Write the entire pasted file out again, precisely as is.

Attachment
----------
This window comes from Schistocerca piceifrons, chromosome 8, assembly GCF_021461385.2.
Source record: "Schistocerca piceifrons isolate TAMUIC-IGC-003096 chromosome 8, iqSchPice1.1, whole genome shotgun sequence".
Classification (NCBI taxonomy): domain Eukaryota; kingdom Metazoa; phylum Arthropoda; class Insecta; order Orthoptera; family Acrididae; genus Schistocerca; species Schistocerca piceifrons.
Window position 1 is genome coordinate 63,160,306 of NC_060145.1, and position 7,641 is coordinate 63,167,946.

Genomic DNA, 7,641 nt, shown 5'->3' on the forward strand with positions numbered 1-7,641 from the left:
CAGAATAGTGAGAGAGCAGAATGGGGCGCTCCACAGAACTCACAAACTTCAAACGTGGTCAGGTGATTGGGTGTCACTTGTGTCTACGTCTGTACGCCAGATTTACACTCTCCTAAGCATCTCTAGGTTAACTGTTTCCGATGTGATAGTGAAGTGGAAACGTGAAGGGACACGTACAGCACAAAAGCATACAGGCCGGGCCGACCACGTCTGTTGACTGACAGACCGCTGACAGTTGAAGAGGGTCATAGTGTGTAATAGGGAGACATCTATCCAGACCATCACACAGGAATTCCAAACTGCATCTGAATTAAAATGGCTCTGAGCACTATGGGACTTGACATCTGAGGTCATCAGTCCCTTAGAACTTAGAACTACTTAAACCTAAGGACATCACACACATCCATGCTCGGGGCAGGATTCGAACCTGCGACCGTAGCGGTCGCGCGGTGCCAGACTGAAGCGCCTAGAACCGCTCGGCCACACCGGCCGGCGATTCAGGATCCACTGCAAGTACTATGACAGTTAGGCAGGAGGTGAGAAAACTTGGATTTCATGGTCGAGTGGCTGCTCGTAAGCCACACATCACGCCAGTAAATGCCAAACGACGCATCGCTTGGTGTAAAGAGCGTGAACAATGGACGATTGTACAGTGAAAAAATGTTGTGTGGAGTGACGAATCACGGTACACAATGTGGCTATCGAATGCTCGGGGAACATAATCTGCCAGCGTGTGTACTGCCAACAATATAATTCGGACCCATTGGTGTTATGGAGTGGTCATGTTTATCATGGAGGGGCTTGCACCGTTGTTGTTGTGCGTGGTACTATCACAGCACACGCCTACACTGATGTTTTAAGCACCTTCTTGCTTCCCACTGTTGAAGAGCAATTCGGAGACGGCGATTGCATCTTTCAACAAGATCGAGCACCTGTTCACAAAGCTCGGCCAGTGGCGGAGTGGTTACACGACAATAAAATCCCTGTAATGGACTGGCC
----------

This window comes from Schistocerca piceifrons, chromosome 8, assembly GCF_021461385.2.
Source record: "Schistocerca piceifrons isolate TAMUIC-IGC-003096 chromosome 8, iqSchPice1.1, whole genome shotgun sequence".
Classification (NCBI taxonomy): domain Eukaryota; kingdom Metazoa; phylum Arthropoda; class Insecta; order Orthoptera; family Acrididae; genus Schistocerca; species Schistocerca piceifrons.
Window position 1 is genome coordinate 63,160,306 of NC_060145.1, and position 7,641 is coordinate 63,167,946.

Genomic DNA, 7,641 nt, shown 5'->3' on the forward strand with positions numbered 1-7,641 from the left:
CAGAATAGTGAGAGAGCAGAATGGGGCGCTCCACAGAACTCACAAACTTCAAACGTGGTCAGGTGATTGGGTGTCACTTGTGTCTACGTCTGTACGCCAGATTTACACTCTCCTAAGCATCTCTAGGTTAACTGTTTCCGATGTGATAGTGAAGTGGAAACGTGAAGGGACACGTACAGCACAAAAGCATACAGGCCGGGCCGACCACGTCTGTTGACTGACAGACCGCTGACAGTTGAAGAGGGTCATAGTGTGTAATAGGGAGACATCTATCCAGACCATCACACAGGAATTCCAAACTGCATCTGAATTAAAATGGCTCTGAGCACTATGGGACTTGACATCTGAGGTCATCAGTCCCTTAGAACTTAGAACTACTTAAACCTAAGGACATCACACACATCCATGCTCGGGGCAGGATTCGAACCTGCGACCGTAGCGGTCGCGCGGTGCCAGACTGAAGCGCCTAGAACCGCTCGGCCACACCGGCCGGCGATTCAGGATCCACTGCAAGTACTATGACAGTTAGGCAGGAGGTGAGAAAACTTGGATTTCATGGTCGAGTGGCTGCTCGTAAGCCACACATCACGCCAGTAAATGCCAAACGACGCATCGCTTGGTGTAAAGAGCGTGAACAATGGACGATTGTACAGTGAAAAAATGTTGTGTGGAGTGACGAATCACGGTACACAATGTGGCTATCGAATGCTCGGGGAACATAATCTGCCAGCGTGTGTACTGCCAACAATATAATTCGGACCCATTGGTGTTATGGAGTGGTCATGTTTATCATGGAGGGGCTTGCACCGTTGTTGTTGTGCGTGGTACTATCACAGCACACGCCTACACTGATGTTTTAAGCACCTTCTTGCTTCCCACTGTTGAAGAGCAATTCGGAGACGGCGATTGCATCTTTCAACAAGATCGAGCACCTGTTCACAAAGCTCGGCCAGTGGCGGAGTGGTTACACGACAATAAAATCCCTGTAATGGACTGGCC